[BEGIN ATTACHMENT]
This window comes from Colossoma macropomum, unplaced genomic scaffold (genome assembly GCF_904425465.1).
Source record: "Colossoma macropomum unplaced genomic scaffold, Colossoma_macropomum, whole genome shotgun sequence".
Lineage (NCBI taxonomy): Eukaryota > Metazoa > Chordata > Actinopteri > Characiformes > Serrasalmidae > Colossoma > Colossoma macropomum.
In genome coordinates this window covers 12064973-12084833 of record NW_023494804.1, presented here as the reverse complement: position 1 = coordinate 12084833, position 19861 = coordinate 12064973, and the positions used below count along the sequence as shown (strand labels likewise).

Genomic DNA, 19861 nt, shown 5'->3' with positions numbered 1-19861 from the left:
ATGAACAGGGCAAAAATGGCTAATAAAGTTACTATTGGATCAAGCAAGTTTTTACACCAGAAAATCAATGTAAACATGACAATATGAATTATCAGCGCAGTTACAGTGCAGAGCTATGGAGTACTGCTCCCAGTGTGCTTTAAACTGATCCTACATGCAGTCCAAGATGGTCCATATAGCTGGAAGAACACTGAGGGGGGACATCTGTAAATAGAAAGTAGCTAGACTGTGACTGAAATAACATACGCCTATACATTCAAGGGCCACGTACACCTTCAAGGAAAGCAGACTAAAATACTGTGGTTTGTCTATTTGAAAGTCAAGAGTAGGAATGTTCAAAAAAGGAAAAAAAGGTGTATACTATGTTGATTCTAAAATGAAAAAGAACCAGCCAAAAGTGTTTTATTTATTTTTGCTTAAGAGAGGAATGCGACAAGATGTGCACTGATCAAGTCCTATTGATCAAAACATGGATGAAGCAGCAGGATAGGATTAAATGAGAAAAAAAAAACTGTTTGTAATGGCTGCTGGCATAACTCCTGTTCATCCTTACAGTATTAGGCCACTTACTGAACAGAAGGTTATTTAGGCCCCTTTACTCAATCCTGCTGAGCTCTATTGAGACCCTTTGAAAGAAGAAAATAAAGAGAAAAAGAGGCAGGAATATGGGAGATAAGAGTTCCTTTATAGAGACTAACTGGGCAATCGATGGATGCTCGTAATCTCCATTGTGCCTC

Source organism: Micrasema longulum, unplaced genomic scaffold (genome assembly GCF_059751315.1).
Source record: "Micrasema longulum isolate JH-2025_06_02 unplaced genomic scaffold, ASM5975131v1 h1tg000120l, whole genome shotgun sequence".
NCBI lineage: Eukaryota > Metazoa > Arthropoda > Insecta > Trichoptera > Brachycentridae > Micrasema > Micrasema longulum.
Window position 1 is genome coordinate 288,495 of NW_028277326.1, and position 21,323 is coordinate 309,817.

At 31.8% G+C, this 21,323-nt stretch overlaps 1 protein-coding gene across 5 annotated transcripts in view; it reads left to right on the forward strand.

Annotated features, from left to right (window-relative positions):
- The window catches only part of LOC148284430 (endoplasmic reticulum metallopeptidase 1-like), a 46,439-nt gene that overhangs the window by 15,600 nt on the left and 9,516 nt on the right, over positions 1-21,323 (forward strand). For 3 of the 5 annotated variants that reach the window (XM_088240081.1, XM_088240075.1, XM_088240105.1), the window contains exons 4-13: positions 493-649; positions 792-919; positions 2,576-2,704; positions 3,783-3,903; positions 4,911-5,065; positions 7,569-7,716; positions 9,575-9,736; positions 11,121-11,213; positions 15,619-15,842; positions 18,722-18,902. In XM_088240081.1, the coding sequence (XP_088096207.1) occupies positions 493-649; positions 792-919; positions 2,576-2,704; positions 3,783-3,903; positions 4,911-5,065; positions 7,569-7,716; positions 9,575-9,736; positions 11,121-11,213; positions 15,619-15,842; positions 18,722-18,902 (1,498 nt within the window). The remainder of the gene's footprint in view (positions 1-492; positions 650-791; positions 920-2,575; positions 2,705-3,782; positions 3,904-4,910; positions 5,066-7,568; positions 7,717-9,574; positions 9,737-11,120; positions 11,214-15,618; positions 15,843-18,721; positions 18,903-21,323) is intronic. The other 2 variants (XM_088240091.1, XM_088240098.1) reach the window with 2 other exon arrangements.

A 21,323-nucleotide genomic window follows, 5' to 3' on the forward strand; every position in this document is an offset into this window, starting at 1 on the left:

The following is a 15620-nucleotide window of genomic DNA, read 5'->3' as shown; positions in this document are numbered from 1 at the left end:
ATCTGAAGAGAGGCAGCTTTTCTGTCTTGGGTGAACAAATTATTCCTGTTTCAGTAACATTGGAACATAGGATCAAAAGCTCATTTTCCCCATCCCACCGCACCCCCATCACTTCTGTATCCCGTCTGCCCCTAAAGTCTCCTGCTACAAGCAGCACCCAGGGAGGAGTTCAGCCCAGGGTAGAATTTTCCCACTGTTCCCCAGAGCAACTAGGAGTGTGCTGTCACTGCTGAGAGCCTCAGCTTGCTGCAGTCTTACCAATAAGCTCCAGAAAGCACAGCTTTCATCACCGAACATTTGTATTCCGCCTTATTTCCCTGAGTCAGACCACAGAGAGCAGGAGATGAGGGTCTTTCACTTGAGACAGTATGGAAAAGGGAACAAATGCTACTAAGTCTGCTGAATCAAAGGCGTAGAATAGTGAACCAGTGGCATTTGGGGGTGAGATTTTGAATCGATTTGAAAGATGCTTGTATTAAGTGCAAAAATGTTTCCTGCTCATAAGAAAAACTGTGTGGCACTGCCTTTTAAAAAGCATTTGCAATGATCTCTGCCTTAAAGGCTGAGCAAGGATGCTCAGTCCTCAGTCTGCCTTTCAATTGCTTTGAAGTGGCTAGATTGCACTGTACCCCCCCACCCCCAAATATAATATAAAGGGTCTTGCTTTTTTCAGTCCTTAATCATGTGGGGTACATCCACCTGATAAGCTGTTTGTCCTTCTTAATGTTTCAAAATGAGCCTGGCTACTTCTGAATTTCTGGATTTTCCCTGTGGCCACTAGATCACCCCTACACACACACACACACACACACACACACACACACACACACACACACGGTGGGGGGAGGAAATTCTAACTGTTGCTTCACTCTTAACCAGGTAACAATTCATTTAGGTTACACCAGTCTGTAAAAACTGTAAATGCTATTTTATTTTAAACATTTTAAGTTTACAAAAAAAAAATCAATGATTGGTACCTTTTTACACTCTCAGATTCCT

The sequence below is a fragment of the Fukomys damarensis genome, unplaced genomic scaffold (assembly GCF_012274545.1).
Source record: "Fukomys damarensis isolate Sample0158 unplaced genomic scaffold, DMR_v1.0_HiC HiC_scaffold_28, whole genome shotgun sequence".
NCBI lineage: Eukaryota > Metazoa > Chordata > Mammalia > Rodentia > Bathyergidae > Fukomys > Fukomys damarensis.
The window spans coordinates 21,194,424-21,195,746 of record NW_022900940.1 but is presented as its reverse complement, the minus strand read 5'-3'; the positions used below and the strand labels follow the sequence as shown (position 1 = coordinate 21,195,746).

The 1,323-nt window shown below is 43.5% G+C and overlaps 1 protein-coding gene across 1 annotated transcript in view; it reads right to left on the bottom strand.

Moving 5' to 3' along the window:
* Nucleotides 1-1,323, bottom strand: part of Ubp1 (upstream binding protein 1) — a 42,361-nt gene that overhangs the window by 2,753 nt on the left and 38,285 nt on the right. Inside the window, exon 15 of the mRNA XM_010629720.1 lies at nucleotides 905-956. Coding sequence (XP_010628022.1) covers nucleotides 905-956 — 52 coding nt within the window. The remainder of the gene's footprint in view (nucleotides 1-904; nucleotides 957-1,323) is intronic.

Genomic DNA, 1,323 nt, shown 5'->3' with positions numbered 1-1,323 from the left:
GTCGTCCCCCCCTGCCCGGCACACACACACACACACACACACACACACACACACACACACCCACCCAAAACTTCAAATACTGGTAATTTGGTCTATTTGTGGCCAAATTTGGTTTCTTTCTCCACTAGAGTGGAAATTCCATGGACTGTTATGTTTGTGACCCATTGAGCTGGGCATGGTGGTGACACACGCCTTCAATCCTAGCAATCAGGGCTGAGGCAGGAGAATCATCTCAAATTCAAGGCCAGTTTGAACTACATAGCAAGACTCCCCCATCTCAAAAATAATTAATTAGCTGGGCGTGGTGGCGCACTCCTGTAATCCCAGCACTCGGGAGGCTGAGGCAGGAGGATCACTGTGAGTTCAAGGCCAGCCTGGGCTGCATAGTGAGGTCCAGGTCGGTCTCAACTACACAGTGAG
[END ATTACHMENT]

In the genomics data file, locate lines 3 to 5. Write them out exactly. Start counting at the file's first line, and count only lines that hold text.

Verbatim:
Lineage (NCBI taxonomy): Eukaryota > Metazoa > Chordata > Actinopteri > Characiformes > Serrasalmidae > Colossoma > Colossoma macropomum.
In genome coordinates this window covers 12064973-12084833 of record NW_023494804.1, presented here as the reverse complement: position 1 = coordinate 12084833, position 19861 = coordinate 12064973, and the positions used below count along the sequence as shown (strand labels likewise).

Genomic DNA, 19861 nt, shown 5'->3' with positions numbered 1-19861 from the left: